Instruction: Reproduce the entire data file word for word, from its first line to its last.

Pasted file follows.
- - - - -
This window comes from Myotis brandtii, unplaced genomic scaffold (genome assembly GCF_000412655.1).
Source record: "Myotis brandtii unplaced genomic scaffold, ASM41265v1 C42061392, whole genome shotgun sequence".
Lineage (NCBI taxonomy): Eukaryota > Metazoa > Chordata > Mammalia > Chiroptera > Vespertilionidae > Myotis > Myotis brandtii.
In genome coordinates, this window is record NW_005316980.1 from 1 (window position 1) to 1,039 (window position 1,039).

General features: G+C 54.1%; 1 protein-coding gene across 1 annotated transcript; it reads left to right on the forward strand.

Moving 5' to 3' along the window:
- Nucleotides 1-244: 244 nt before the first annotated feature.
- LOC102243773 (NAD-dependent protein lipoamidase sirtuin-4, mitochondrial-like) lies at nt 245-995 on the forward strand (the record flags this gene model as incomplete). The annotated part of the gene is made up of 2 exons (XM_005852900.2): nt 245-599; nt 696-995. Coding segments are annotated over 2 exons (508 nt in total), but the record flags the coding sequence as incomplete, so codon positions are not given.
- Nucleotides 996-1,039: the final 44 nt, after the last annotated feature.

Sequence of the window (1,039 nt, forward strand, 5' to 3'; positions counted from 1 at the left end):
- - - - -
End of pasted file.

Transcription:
This window comes from Myotis brandtii, unplaced genomic scaffold (genome assembly GCF_000412655.1).
Source record: "Myotis brandtii unplaced genomic scaffold, ASM41265v1 C42061392, whole genome shotgun sequence".
Lineage (NCBI taxonomy): Eukaryota > Metazoa > Chordata > Mammalia > Chiroptera > Vespertilionidae > Myotis > Myotis brandtii.
In genome coordinates, this window is record NW_005316980.1 from 1 (window position 1) to 1,039 (window position 1,039).

General features: G+C 54.1%; 1 protein-coding gene across 1 annotated transcript; it reads left to right on the forward strand.

Moving 5' to 3' along the window:
- Nucleotides 1-244: 244 nt before the first annotated feature.
- LOC102243773 (NAD-dependent protein lipoamidase sirtuin-4, mitochondrial-like) lies at nt 245-995 on the forward strand (the record flags this gene model as incomplete). The annotated part of the gene is made up of 2 exons (XM_005852900.2): nt 245-599; nt 696-995. Coding segments are annotated over 2 exons (508 nt in total), but the record flags the coding sequence as incomplete, so codon positions are not given.
- Nucleotides 996-1,039: the final 44 nt, after the last annotated feature.

Sequence of the window (1,039 nt, forward strand, 5' to 3'; positions counted from 1 at the left end):